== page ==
A coming-of-age role in “Wake Up Sid”, a troubled musician in “Rockstar”, a deaf and mute prankster in “Barfi!” and an aggressive man of great ambitions in “Bombay Velvet” — clearly, Bollywood’s quintessential ‘heroism’ does not match actor Ranbir Kapoor‘s sensibilities. He says it’s possible thanks to filmmakers who are out to redefine the ‘hero’ of Indian cinema.
“Cinema is progressing…It is names like Anurag Kashyap, Anurag Basu, Imtiaz Ali and Ayan Mukerji, who are bringing these characters in. They are changing the hero of Indian cinema,” Ranbir, who finds “heroism in the underhero”, told IANS in a chat here while promoting “Bombay Velvet”.
He says the “space” is opening up for “other characters” even if “there will always be a ‘Dabangg’, a ‘Singham’ or a Raj from ‘Dilwale Dulhania Le Jayenge'”.
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“It’s not only about heroism. I feel very lucky that I can be part of these filmmakers’ characters because these are the parts which excite me and which I’d love watching. If I’d love watching something, I would do it with conviction and the audience will enjoy it too,” said the 32-year-old charmer, who comes from a family of cinestars.
Personally, he says — “I can’t see myself as a hero.”
“I can’t see myself punching someone who flies 20 ft away. I always find heroism in the underhero. More than the achievement, the honest trying of a character and struggle to get it… I think that has a greater glory than being a winner.
“In that sense, the struggle is more important than the victory…in life also. So, I am more comfortable playing real and relatable characters. I tried playing a hero in ‘Besharam’, and I fell flat on my face because it doesn’t come naturally to me,” said the actor, whose unimpressive debut with “Saawariya” in 2007 didn’t deter him from choosing roles with a difference.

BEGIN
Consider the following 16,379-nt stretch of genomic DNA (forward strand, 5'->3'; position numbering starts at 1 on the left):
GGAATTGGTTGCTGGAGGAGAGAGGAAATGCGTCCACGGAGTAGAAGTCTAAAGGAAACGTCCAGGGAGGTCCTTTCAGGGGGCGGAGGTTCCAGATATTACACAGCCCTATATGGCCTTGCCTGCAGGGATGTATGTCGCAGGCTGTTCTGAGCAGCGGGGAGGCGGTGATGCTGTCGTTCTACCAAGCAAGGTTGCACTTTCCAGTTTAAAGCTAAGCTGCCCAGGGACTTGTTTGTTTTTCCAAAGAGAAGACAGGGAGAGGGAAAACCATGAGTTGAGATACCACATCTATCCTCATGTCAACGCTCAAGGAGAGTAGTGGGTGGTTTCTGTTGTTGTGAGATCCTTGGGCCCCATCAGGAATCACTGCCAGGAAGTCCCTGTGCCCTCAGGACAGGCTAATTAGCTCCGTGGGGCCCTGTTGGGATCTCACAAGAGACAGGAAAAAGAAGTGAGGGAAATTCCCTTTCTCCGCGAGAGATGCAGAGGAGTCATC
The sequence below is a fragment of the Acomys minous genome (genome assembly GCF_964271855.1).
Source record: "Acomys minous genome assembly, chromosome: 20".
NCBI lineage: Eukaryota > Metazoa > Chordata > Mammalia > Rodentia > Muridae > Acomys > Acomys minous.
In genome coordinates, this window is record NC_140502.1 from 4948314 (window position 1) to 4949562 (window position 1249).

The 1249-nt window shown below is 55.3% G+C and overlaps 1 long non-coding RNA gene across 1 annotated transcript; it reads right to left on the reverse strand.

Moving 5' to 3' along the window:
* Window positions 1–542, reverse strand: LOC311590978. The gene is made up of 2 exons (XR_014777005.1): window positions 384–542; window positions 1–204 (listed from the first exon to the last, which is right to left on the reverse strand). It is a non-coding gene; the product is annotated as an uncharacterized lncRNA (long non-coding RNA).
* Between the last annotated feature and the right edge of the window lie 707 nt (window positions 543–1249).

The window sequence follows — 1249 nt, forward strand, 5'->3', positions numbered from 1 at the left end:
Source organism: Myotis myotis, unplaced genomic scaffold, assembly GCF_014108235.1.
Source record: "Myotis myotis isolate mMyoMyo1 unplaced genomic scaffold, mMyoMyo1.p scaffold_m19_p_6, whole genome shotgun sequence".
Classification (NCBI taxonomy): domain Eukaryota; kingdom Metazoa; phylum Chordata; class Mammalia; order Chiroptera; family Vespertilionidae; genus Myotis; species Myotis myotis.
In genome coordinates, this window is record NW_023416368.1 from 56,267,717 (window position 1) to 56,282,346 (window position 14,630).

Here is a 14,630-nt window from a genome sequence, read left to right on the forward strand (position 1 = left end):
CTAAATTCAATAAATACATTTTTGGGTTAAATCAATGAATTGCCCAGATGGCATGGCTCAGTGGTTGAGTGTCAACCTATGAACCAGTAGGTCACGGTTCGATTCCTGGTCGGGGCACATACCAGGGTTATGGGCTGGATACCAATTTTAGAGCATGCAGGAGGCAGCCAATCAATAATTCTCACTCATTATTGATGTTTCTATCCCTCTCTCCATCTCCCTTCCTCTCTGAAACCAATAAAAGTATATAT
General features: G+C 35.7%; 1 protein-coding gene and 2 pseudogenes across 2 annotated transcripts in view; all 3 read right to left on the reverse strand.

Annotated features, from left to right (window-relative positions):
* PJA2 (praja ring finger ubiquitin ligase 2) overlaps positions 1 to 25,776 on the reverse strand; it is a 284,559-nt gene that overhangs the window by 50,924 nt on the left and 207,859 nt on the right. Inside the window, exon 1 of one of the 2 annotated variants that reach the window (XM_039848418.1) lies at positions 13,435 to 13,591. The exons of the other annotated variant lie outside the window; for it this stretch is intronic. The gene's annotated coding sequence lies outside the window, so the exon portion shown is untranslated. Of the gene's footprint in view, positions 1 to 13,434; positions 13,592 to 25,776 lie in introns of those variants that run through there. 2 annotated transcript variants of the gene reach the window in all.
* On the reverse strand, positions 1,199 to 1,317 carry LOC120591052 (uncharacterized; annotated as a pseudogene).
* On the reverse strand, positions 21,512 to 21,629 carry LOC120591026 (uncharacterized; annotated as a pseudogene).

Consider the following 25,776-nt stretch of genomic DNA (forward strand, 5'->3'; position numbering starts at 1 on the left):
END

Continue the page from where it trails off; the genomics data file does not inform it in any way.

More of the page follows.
In Anurag Kashyap’s “Bombay Velvet” too, Ranbir takes the unbeaten path of embodying a man on an unflinching quest for success, fame and power. His look seems to reflect a lot of his world famous grandfather Raj Kapoor.
The actor admits that “there were references to the look of the character”, but he is “not inspired as far as performance is concerned”.
“I look a certain way and people have a perception of my image, so it was important that I drastically change my look for the film. So yes, there’s a bit of Kishore Kumar from the 1950s, Raj Kapoor, Robert De Niro from “Raging Bull”. But those were just superficial references,” he said, adding that there’s “no ‘Raj Kapoorness’ that I’ve put in ‘Bombay Velvet'”.
Admitting that it’s hard to escape parallels with his grandfather, Ranbir said he has “so far been quite safe from being compared to my family as I have an individualistic approach to my work”.
“I think the only Raj Kapoor channelising I did was in ‘Saawariya’. Post that, I was just trying to be me,” he said.
After “Bombay Velvet” releases on May 15, Ranbir will continue his journey of experimenting with roles.
“I have ‘Tamasha’ with Deepika Padukone. And then ‘Jagga Jasoos’, which is a detective film and I play an 18-year-old with a stammer. It’s a musical,” he said.
“It’s an urban love story and I’m really looking forward to that. Sometimes you need to do an urban, light film between intense films… it makes you feel free and go back to the basics,” said the actor, who will also play a superhero in Ayan Mukerji’s film, which will start next year.